To learn more about the 250-plus study-abroad programs in more than 65 countries offered at ASU, see the Study Abroad Office website. And attend various events to learn more about programs and scholarships.

Student Assistant for Recruiting and Marketing, School of Politics and Global Studies

New America, ASU to debut public affairs show ‘Innovating the Future’ on Arizona PBS


January 31, 2019

New America, a nonprofit, nonpartisan think tank, and Arizona State University are producing a new public affairs program on Arizona PBS that will explore public policy and how ideas can be used to shape a better world.

“Innovating the Future” premieres at 7:30 p.m. Friday, Feb. 8, on Arizona PBS. Hosted by New America CEO Anne-Marie Slaughter, the program explores the intersection of new technology and public policy. Each week, Slaughter will interview experts to find out more about complex issues with the aim of improving the quality of democracy in America. Anne-Marie Slaughter New America CEO Anne-Marie Slaughter hosts “Innovating the Future,” a new program that explores the intersection of new technology and public policy. Download Full Image

Slaughter will cover a range of topics, including America’s promise of education, how sports can improve society and innovation in local communities.

“America is in fact renewing itself — creating new spaces out of old buildings in downtowns across the country, retrofitting and reinventing factories, farms, families, transportation, schools, and in the case of Arizona State University, higher education itself,” Slaughter said.

“It may be hard to see the outlines of a renewed America through the poisonous clouds of our national politics, but we will show them to you. We won’t sugarcoat our problems. On the contrary, we’ll confront them head on. But we will also be looking for the ideas that will allow us to solve those problems and the optimism and patriotism necessary to move us forward.”

Guests for the 19-episode season of “Innovating the Future” include New York Times columnist David Brooks, ASU Professor and former Washington Post executive editor Leonard Downie Jr., journalist and author James Fallows, New York Times journalist Nikole Hannah-Jones, retired four-star Army Gen. Stanley McChrystal, former Obama senior staff member Cecilia Muñoz and legal analyst Jeffrey Toobin, among others.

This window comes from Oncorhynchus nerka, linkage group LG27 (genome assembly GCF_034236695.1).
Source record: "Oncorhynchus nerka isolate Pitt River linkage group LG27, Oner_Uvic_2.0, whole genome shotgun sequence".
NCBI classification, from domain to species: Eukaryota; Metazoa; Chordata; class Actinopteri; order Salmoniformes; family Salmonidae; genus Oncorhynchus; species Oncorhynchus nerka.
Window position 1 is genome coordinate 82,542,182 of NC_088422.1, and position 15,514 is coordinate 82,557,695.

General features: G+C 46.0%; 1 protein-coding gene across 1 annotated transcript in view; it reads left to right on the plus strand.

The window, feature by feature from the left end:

Slaughter has published numerous books as well as more than 100 scholarly articles. She is a contributing editor to the Financial Times and writes a bimonthly column for Project Syndicate. She provides frequent commentary for both mainstream and new media and curates foreign policy news for over 140,000 followers on Twitter. Foreign Policy magazine named her to their annual list of the Top 100 Global Thinkers in 2009, 2010, 2011 and 2012.

At New America, Slaughter leads the pioneering think tank that connects a research institute, technology lab, solutions network, media hub and public forum. Since 1999, New America has nurtured a new generation of policy experts and public intellectuals.

The show’s production team includes Peter Bergen, vice president for global studies and fellows at New America, CNN national security analyst and professor of practice at ASU; Fuzz Hogan, New America managing editor; and Mark Lodato, Arizona PBS associate general manager and Cronkite School associate dean.

Between them, they have produced hundreds of hours of award-winning television across a wide range of platforms, including PBS, CNN, HBO and National Geographic. Hogan and Bergen serve as the show’s executive producers.

Arizona PBS CEO Christopher Callahan, dean of ASU’s Walter Cronkite School of Journalism and Mass Communication, said “Innovating the Future” underscores ASU’s mission to improve critical social, technical, cultural and environmental issues facing communities.

“We’re thrilled to be providing our viewers with a new kind of public affairs show that confronts the challenges and opportunities in our society head-on,” Callahan said. “We hope ‘Innovating the Future’ adds to the public discourse in finding solutions to some of our country’s most critical issues.”